User Experience Designer

Sharing design-related articles, quality work that inspires me, and things I've made or am currently tinkering with.

mikewheaton.ca
@themikewheaton

I bet most people think that the design process starts when drawing takes off. Nothing [could be] farther from the truth. The design process starts exactly when there’s a decision that something in the product (or the product itself) must be done. Formulating the business objectives, the customer development process, defining the scope of a project – these are all parts of the design process, just as wireframing and prototyping are.
Great designers aren’t those with the most natural talent, or the smartest, or can draw the best. Great designers are those who’ve designed great products, period.
– Tuhin Kumar in his post Great Designers

Spark Update: Personas, Scenarios, and Sketches

Progress is coming along nicely on Spark, the local buying and selling app that I’ve been working on with Noah Benesch and Anthony Layne. A couple weeks back I wrote of my initial analysis of the user research and some early ideation. From that starting point I have now created personas, scenarios, and some early paper prototypes.

While we have more to learn, Noah’s research was enough for me to create some assumption personas. These are fictional characters who represent groups of users with common goals and behaviors. We use personas to eliminate vague discussions of “the user” – an elastic concept that makes it all-too-easy to include unnecessary features that few people will actually use. Instead, we will design Spark for Amy, Josh, and Tim. Each has specific attributes, goals, concerns, and quotes that are typical of real users who fall in those behavioral categories. This allows us to ask questions like “What concerns will Amy have at this point?” and “Will this feature help Josh sell his laptop?”. It’s a focused and empathetic approach to design that keeps users’ problems at the forefront, rather than technology.

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With the personas created, I moved on to drafting a typical scenario that our app can help them with. I’ll rewrite these as paragraph-form stories to include more details; for the time being they are simply flowcharts that briefly describe the scenarios. Still, this was enough to (finally!) begin sketching the app’s user interface.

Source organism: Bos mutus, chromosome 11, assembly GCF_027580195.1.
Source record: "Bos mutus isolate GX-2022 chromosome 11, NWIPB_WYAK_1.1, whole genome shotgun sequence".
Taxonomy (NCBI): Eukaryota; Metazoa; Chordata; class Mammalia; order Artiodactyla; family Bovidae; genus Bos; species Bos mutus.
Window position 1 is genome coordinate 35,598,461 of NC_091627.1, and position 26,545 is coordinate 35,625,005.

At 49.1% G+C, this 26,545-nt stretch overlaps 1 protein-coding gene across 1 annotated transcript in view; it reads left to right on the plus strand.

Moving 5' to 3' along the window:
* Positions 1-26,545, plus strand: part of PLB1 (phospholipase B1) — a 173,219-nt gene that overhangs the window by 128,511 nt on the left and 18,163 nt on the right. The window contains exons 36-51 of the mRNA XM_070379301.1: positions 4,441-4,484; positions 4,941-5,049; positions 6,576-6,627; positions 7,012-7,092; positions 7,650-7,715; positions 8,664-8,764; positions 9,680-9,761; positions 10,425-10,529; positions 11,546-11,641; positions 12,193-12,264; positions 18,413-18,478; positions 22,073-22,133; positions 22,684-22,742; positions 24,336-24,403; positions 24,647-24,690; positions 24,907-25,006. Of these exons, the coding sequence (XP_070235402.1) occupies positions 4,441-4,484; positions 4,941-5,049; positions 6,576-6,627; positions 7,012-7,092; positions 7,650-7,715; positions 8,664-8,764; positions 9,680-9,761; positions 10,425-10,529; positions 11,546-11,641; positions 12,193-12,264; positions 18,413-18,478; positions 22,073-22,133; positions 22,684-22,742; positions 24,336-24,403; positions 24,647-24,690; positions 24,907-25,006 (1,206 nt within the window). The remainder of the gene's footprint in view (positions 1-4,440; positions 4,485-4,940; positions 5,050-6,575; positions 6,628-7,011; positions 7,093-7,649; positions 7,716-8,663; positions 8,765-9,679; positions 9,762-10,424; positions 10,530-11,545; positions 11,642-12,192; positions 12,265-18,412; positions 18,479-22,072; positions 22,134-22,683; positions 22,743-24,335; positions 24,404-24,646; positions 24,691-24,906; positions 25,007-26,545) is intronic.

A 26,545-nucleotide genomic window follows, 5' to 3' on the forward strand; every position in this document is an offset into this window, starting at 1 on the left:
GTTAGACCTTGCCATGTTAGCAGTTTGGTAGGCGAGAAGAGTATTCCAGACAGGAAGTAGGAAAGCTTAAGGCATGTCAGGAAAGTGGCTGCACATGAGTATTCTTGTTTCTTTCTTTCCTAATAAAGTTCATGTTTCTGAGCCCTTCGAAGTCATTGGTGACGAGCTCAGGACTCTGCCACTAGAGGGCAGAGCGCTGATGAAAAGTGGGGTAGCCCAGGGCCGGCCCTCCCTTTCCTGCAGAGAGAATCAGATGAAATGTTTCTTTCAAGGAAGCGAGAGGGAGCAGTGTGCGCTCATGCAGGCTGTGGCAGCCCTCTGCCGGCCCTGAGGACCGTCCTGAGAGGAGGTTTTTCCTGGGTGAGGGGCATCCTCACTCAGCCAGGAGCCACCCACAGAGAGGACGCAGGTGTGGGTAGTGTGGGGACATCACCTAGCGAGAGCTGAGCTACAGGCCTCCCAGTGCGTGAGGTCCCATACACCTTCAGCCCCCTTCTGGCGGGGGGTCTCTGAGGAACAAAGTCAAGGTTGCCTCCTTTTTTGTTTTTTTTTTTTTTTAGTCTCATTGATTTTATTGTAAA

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The benefit of working methodically through user research, personas, and scenarios is that it makes the actual interface design quite simple. For each scenario (aimed clearly at a persona) I quickly sketched out the screens necessary for each step. For example, if Amy is searching for a MacBook there better be a search box front-and-center when she opens the app. Following this process for each scenario resulted in rough interaction flows for three different apps – one to meet the needs of Amy, one for Josh, and one for Tim. Of course, we’re releasing one app that has to satisfy all of our personas, so the next step was to combine these together into a single interface. Amy starts by searching and Josh is looking to post an ad, so the app better make both of those options discoverable immediately. It seems obvious, but of course good design is obvious. This process ensures that we’re mindful of our users’ goals and that they all have a great experience.

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What happens next? Writing detailed scenarios and adding more screens to support these will give us a complete paper prototype that we can test with potential users. Then I’ll create a functional prototype for testing on a phone, and craft a visual identity that will appeal to our users and establish trust.

There are so many things, from the simple to the most grandiose in scale, that can be improved in this world; if you can’t find an honest-to-goodness, human-centric, non-rich-white-person problem to solve, even if in your spare time and without financial reward, then perhaps design is not a field you should be working in.
– Cole Peters in his terrific essay Design Culture is a Frozen Shithole
Offering people a choice gives them a sense of control, and people prefer some choice to no choice. But when that choice exceeds a handful of options it becomes a burden, especially when the options are similar.
– Giles Colborne in Simple and Usable
Learn prototyping. It’s your segue to front-end. It’s in its spring right now. Once you master prototyping, you’ll be able to build your own apps and truly innovate the space without compromising your vision as a designer. Additionally, you’ll be able to collaborate better with engineers, who are the strongest links to making your apps functional. They can do the things you can’t even imagine, because they’re passionate about the things that you aren’t.